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Dog Beach info now available from city

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Don’t even think about taking your dog to the beach in Evanston this summer until you’ve downloaded the 2018 Dog Beach Packet, now available on the city’s website.

And be sure to allow plenty of time to absorb the five pages of rules, regulations, and directives included in the packet before you head to the dog beach, located just north of the Church Street launch facility, at 1631 Sheridan Road.

For example, did you know that if you want to go into the water with your dog, you can’t go in any further than knee-depth?  Presumably that’s your knees, not the dog’s knees.

And did you know that “attempting to break up a fight between dogs can be dangerous and may result in you being attacked by the dogs or assaulted by the owner(s)”?

That’s one reason why city employees will not try to break up fights between dogs. That’s the responsibility of the respective owners.

It’s all there in the beach packet.

Hopefully, your dog has already been vaccinated for Rabies, Distemper, Hepatitis, Para-influenza, Parvovirus, Leptospirosis and Bordetella (kennel cough), for that is required to get your dog beach permit. .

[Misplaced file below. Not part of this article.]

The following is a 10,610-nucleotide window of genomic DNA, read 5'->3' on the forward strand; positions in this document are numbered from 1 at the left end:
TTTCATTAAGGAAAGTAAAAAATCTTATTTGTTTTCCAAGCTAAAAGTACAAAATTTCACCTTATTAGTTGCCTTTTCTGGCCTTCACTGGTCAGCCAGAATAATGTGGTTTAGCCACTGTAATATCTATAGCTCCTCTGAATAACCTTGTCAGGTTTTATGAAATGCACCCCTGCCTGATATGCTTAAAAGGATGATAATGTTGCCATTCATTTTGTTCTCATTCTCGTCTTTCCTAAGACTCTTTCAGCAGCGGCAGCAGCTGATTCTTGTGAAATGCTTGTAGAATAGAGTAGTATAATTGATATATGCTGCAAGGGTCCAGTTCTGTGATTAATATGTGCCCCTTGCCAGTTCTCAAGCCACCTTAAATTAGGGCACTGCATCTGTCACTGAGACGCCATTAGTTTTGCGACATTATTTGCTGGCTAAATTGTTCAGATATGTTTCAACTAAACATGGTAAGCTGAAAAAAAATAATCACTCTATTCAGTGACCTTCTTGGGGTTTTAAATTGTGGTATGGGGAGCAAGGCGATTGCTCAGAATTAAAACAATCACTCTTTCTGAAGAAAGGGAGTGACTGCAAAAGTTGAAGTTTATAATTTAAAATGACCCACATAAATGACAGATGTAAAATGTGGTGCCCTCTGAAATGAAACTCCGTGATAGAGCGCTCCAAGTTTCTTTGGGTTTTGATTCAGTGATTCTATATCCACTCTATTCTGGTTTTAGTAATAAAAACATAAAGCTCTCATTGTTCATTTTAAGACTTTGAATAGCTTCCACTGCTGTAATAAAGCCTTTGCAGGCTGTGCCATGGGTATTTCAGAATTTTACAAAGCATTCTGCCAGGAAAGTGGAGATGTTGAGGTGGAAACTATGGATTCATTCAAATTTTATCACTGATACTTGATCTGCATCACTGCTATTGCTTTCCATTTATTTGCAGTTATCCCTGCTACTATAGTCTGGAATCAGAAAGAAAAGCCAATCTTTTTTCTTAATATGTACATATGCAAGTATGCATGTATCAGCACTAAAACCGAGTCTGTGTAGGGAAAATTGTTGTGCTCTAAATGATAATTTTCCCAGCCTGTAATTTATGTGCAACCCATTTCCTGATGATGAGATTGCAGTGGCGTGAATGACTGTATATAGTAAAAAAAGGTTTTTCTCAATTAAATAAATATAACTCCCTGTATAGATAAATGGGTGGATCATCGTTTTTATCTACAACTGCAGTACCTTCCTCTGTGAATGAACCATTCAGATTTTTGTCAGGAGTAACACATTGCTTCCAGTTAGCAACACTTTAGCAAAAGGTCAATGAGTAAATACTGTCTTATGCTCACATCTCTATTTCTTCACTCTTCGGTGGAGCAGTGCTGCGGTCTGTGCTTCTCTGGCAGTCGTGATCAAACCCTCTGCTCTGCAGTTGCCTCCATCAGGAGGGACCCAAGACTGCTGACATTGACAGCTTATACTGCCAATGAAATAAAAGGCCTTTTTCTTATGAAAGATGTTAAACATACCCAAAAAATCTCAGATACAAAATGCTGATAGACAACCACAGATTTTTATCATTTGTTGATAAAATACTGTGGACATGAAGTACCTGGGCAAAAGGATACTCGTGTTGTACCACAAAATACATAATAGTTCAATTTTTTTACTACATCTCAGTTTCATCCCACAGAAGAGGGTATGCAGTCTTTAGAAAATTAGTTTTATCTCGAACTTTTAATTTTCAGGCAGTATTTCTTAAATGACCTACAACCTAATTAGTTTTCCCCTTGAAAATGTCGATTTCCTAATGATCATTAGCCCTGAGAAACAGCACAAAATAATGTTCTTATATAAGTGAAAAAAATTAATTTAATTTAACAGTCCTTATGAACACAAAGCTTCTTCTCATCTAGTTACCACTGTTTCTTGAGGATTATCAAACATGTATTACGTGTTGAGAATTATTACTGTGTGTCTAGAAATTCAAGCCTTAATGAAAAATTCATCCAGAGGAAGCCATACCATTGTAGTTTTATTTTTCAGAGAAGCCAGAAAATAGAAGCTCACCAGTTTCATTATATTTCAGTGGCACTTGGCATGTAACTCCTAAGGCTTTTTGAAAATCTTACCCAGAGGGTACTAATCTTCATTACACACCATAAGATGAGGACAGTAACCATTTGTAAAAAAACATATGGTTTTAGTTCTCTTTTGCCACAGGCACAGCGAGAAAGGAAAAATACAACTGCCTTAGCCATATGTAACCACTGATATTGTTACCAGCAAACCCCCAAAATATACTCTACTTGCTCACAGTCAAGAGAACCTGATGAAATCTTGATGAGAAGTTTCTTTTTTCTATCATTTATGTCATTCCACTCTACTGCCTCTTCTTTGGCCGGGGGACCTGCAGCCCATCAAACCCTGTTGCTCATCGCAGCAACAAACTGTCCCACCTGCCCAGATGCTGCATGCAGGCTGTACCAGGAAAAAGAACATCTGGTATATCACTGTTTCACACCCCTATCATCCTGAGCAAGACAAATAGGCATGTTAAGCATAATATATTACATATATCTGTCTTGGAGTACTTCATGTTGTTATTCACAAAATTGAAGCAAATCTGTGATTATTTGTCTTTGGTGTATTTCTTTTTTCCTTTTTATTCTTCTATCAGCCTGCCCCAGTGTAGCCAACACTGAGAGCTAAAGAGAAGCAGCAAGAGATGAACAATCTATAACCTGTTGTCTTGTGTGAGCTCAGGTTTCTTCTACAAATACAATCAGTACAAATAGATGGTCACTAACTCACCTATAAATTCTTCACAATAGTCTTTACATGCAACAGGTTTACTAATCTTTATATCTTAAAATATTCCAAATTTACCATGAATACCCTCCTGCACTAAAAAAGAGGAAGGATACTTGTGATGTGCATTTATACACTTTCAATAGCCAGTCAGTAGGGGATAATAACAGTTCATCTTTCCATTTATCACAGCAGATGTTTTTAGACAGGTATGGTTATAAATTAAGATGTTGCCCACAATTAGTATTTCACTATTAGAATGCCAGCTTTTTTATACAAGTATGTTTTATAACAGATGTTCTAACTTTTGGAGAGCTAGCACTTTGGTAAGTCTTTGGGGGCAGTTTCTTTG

Also, be sure to have a stool specimen test by a veterinarian’s office for internal parasites.

The dog beach is open from April 1 through mid-November and the hours of operation are from 7 a.m. to 7:30 p.m.

Oh, and one last thing:  When you go for your permit, make sure you have plenty of money in your checking account, as the fee is $60 per dog if you are an Evanston resident or $120 per dog for non-residents.

Oh, and another thing: Sunbathing is prohibited on the dog beach. No chairs, beach towels, or blankets are allowed.

And children (who must be supervised by an adult) must be at least 10 years old, or at least 50 inches tall. Better bring a tape measure, just to be on the safe side.

And did we mention that digging is not allowed? “Any holes created by a dog must be filled immediately by their owner/handler.”

It’s in the rules.

Charles Bartling

A resident of Evanston since 1975, Chuck Bartling holds a master’s degree in journalism from Northwestern University and has extensive experience as a reporter and editor for daily newspapers, radio stations and business-oriented magazines.

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